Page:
Research for your novel.
If you’re somehow not tired of your NaNoWriMo project, but you are wildly tired of writing, do some research. Look up that thing you glossed over earlier and figure out when it happened or how it works. Do some character questionnaires and get to know that character you still haven’t quite figured out. Build up parts of your world that aren’t quite fleshed out yet. Read the best books in the genre you’re writing to see how they handled certain things. Writing is one of the few disciplines that you can actually partially learn by osmosis. Read good books and your writing will get a little bit better. (“Good” here meaning well-written, not just books that you like. There’s a big difference.)
Finish word vomiting.
If you’ve got the energy, finish your novel! Keep up the momentum you developed in November and keep word vomiting until you have a complete story arc. If it helps to track your progress, there are plenty of word trackers you can use, just like you did for the month of November. Set your own goals and get that story done! You can do it!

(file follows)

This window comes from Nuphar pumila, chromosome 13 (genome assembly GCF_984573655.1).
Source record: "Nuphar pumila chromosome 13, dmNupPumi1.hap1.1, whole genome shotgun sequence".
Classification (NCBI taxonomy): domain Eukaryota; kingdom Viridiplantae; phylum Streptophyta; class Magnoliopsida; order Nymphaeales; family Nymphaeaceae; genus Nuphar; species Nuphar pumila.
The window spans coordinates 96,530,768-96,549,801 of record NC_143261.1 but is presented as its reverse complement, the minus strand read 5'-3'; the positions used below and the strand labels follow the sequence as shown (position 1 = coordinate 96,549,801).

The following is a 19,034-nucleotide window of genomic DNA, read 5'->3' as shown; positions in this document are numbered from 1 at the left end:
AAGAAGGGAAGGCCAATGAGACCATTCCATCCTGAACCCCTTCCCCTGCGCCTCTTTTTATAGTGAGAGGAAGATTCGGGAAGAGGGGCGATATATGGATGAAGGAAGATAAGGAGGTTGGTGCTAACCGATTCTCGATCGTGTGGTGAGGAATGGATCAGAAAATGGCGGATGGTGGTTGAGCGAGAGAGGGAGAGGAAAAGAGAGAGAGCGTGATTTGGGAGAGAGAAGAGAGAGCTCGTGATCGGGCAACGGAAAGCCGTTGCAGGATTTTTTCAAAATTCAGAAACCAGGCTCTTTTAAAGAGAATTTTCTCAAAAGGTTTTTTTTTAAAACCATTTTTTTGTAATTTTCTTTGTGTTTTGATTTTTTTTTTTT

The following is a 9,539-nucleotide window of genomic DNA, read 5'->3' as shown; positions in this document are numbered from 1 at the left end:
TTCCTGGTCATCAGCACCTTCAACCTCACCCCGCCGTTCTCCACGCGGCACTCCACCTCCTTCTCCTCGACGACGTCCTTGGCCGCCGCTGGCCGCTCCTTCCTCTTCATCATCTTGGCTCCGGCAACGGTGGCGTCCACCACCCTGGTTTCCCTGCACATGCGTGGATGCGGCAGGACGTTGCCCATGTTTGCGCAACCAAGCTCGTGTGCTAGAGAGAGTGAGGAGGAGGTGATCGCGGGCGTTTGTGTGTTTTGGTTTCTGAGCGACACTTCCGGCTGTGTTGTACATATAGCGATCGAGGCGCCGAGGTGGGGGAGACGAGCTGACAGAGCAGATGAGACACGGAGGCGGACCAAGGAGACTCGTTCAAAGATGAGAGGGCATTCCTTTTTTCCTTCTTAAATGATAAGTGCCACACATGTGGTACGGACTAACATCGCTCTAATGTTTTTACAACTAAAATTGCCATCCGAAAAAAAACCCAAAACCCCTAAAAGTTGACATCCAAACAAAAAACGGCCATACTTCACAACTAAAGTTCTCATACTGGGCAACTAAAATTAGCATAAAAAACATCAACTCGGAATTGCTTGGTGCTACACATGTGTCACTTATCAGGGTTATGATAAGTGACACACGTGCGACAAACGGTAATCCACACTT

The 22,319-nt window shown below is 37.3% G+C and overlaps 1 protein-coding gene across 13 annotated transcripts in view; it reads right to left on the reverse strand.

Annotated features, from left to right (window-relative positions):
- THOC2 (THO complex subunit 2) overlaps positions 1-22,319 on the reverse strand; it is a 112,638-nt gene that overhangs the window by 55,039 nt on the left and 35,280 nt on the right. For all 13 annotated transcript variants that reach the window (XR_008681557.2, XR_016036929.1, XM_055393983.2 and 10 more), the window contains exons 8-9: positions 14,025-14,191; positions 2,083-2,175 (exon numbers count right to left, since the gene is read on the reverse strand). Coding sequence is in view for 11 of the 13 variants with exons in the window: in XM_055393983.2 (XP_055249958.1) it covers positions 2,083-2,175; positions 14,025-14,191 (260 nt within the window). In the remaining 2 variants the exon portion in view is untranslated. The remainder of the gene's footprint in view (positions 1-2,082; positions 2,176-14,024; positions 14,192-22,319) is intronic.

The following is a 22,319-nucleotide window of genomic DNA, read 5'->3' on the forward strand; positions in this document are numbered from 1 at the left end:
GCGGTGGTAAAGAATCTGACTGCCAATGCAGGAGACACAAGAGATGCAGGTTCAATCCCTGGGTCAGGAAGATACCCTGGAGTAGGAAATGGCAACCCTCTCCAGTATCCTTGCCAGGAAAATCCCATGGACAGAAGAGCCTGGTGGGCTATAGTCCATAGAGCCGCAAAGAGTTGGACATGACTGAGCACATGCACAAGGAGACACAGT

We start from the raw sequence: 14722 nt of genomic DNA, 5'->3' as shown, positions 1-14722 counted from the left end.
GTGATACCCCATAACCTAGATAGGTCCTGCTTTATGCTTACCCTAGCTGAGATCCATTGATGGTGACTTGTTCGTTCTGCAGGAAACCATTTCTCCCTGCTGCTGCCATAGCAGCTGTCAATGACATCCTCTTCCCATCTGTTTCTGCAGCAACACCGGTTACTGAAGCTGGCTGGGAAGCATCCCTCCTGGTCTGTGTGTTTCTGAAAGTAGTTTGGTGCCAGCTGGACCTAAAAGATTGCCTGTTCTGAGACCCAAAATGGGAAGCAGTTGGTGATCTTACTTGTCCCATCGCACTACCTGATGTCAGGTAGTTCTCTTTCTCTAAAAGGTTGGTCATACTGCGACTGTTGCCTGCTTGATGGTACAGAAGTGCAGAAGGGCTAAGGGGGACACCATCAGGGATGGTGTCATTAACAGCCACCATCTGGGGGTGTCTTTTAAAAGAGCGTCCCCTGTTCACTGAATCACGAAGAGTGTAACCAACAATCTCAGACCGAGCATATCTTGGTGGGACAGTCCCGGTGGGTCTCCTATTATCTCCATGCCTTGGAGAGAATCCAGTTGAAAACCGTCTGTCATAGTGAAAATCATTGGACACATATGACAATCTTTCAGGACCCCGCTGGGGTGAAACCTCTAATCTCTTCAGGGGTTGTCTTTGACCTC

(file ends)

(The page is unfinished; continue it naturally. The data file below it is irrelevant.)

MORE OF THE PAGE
Read your story.
Often, when writing, it’s easy to get so caught up in the visions in your head that you have no idea what’s actually on the page. You’re halfway through your story and you suddenly can’t remember what continent your characters are on or which one had the childhood dog that died. Stop what you’re doing. Print out your story or adjust your view on the computer—something so that you’re looking at a different beast than the one you’ve been staring at all month—and read your story as if you’re coming at it for the first time. This is no longer a story by you, and you have no idea what it’s about or where it’s set. You’re a reader, coming at a book. Read. Take notes on what doesn’t work, on what doesn’t make sense. Don’t edit. Just mark it. And come back to it later.